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Synaptic Receptors in the Cerebellar Cortex
The cerebellum (Latin for “little brain”) is a highly convoluted structure that lies at the level of the pons on the posterior aspect of the brainstem. It has long been associated with motor activity, and is believed to fine-tune muscle action associated with both posture and equilibrium. In addition, it is now thought to contribute to cognitive and emotional activity. Anatomically, the cerebellum contains a well-defined outer cortex plus a distinct set of deeply-embedded neuron cell bodies that form the deep cerebellar nuclei. The cerebellar cortex is composed of three layers: the superficial molecular layer, the Purkinje cell layer, and the granular layer.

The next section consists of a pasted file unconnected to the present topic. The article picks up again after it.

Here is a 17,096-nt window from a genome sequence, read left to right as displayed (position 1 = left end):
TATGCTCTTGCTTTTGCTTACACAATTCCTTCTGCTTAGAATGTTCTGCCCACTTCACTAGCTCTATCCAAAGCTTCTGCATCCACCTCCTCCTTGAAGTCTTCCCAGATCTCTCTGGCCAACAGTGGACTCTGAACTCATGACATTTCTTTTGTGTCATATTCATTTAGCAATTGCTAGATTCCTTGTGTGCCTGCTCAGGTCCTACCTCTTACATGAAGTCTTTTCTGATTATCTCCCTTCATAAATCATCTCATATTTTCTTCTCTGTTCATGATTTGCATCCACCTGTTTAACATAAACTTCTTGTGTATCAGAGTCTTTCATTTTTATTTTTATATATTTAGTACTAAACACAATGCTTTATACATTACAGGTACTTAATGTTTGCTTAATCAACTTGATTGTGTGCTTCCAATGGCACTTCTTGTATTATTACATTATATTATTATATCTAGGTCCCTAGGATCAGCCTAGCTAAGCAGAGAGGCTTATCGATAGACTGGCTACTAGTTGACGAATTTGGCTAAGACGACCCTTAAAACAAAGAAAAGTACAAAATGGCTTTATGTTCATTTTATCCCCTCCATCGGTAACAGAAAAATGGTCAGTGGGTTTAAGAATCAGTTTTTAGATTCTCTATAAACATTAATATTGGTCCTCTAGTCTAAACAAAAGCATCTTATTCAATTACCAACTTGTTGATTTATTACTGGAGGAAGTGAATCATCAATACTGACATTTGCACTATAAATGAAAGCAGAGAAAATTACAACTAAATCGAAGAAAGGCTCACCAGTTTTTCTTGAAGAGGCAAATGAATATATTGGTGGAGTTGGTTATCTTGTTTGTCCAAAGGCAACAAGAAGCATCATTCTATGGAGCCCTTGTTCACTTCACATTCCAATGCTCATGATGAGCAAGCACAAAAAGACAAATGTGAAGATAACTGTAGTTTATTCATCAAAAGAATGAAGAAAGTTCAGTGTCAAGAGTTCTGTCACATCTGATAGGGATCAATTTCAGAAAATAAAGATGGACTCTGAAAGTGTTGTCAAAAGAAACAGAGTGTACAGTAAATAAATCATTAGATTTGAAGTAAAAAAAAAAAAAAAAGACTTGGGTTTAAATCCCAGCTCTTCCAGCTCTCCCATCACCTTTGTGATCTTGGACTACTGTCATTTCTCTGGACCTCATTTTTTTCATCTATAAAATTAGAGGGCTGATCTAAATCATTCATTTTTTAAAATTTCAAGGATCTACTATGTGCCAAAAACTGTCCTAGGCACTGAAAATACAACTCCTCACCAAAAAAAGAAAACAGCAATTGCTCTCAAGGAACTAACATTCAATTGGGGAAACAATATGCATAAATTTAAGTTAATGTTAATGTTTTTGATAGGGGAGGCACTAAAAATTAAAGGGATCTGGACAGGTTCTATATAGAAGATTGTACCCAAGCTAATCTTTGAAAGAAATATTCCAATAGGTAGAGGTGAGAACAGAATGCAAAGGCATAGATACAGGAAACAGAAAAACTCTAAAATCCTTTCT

In general, extracerebellar neurons project axons, termed mossy and climbing fibers, to both the cerebellar cortex and deep cerebellar nuclei. In the cortex, mossy fibers synapse on granule cells, which subsequently project to Purkinje cells, the dominant cell type in the region. Climbing fibers, by contrast, project directly to Purkinje cells. Purkinje cells are strictly GABAergic, and provide inhibitory output to neurons of the deep cerebellar nuclei. The deep cerebellar nuclei represent the only output structure of the cerebellum. Efferent axons from cerebellar nuclei neurons transmit inhibitory signals to the inferior olive and excitatory output to the brainstem and thalamus. Although the multiple inputs and outputs of the cerebellum are well-defined, the physiological significance and functional relevance of these microcircuits remains to be established. R&D Systems currently offers antibodies to all labeled molecules.
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